Computers have been around as a public tool now for around eighty years, and viruses weren’t slow to catch up. In fact; the term ‘virus’ was coined as far back as 1935 to describe any self-replicating program. There have since been thousands of viruses, some widespread and some more localized, some devastating and some merely comical.
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A virus called Storm Worm was first identified in 2006. A Trojan Horse program, this virus popped up in e-mails with the message ‘230 dead as storm batters Europe’. Opening this e-mail would show a link claiming to take you to some news site to find out more. Instead, this downloaded the virus. Computers infected with Storm Worm become open to being controlled remotely by the hacker, who can then access all their personal details, play havoc with the operating system and spam the virus out further. Storm Worm is still in circulation today, and alters its messages to keep up to date with current events.
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MyDoom is another virus that creates a backdoor into an operating system. The original virus had two triggers: firstly, it began a denial of service program on Feb 1st 2004, then stopped distributing itself on Feb 12th. Even though it stopped, all machines infected remained vulnerable. MyDoom would search the victim’s computer for e-mail addresses, but would also send a request to a search engine and replicate itself through addresses found that way. It slowed down many search engines, and caused others to crash.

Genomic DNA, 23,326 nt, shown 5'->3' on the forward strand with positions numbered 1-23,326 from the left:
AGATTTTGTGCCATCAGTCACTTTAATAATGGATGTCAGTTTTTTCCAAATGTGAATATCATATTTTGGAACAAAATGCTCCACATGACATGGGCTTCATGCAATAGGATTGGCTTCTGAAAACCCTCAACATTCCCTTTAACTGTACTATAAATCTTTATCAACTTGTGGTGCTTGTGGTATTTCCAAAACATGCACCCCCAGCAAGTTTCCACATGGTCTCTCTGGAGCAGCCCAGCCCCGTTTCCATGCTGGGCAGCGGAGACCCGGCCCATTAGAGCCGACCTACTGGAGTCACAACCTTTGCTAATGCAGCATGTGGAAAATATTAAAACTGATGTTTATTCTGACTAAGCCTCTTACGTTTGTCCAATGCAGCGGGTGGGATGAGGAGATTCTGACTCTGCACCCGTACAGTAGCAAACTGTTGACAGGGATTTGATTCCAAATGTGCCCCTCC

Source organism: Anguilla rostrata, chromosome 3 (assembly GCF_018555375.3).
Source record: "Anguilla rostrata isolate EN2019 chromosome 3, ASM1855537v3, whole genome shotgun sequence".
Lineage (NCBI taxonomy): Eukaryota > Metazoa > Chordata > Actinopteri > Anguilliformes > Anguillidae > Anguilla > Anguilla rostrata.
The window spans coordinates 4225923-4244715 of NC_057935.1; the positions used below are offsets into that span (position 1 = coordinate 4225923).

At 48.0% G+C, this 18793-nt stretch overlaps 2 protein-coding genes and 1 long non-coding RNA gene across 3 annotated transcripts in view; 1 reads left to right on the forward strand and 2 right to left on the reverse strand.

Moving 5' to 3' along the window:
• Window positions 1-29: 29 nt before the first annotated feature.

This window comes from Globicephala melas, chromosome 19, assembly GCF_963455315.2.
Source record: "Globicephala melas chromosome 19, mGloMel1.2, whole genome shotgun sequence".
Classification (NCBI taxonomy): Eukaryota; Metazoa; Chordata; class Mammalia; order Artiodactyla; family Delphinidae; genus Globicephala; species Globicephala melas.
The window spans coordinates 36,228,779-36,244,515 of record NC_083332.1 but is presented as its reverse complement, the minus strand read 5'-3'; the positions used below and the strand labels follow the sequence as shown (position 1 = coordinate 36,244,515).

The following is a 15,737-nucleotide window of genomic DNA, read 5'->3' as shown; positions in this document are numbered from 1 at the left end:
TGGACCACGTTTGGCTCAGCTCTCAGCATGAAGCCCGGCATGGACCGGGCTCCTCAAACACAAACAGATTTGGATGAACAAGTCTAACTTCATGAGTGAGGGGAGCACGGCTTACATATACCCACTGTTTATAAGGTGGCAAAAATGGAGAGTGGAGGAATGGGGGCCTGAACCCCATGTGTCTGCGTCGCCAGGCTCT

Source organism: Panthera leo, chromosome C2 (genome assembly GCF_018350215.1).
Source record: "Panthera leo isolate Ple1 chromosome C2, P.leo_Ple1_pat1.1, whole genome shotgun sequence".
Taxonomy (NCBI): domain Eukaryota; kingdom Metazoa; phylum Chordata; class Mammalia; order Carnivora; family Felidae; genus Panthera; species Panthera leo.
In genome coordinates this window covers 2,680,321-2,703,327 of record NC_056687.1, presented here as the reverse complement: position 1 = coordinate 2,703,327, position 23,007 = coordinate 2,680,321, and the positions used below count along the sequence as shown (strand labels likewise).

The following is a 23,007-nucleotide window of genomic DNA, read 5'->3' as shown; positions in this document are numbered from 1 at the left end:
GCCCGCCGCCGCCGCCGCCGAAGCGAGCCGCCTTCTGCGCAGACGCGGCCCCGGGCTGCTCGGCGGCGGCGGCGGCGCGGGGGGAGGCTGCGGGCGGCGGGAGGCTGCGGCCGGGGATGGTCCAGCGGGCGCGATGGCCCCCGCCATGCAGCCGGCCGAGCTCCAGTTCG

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Code Red and Code Red ii
Code Red and Code Red ii were first detected in 2001. Code Red made all infected computers try to connect to the White House servers at the same time, effectively shutting down service at the White House. Code Red ii infected machines so that they would no longer obey their owner, and could be operated remotely. This meant the hacker could commit crimes on someone else’s computer and remain virtually undetectable.
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SQL Slammer (Sapphire)
SQL Slammer, also known as Sapphire, was a web server virus that, in 2003, brought down several important systems, including the Bank of America ATM service and the 911 service in Seattle, and caused several Continental Airlines flights to be cancelled. It caused an estimated $1billion worth of damage before patches and anti-virus software caught up with it.
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Probably the most well-known virus of all time was the ILOVEYOU bug. This brought major viruses to the attention of the masses, as it affected many, many home computers. It worked by sending an e-mail claiming to be a letter from a secret admirer. Once opened, the worm replicated itself and hid in several files on the computer, making it virtually impossible to get rid of. It opened an attachment called WIN-BUGSFIX.EXE, which, far from fixing the bug, was actually a password stealing application. Although there are suspicions, nobody has ever been caught in relation to creating this virus, which caused an estimated $10billion in damages.